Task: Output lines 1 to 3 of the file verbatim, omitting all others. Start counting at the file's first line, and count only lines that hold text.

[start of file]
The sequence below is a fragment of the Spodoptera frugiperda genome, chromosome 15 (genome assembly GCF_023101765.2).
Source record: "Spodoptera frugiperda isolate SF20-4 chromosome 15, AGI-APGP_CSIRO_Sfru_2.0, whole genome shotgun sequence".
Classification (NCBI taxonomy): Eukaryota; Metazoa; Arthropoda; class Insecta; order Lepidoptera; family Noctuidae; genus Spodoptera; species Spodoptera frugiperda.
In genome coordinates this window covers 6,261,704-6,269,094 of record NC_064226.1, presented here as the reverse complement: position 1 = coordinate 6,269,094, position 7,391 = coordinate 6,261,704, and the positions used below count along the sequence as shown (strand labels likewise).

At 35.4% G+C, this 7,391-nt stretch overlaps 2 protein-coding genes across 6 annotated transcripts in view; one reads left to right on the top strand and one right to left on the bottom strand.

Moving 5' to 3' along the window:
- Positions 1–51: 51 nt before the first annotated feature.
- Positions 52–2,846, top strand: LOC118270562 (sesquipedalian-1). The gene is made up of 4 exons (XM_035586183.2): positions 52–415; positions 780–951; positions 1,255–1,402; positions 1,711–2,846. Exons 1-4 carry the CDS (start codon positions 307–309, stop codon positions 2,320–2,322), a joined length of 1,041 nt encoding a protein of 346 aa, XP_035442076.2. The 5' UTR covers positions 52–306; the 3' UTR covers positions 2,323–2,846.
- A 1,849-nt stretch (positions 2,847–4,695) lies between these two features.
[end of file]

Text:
The sequence below is a fragment of the Spodoptera frugiperda genome, chromosome 15 (genome assembly GCF_023101765.2).
Source record: "Spodoptera frugiperda isolate SF20-4 chromosome 15, AGI-APGP_CSIRO_Sfru_2.0, whole genome shotgun sequence".
Classification (NCBI taxonomy): Eukaryota; Metazoa; Arthropoda; class Insecta; order Lepidoptera; family Noctuidae; genus Spodoptera; species Spodoptera frugiperda.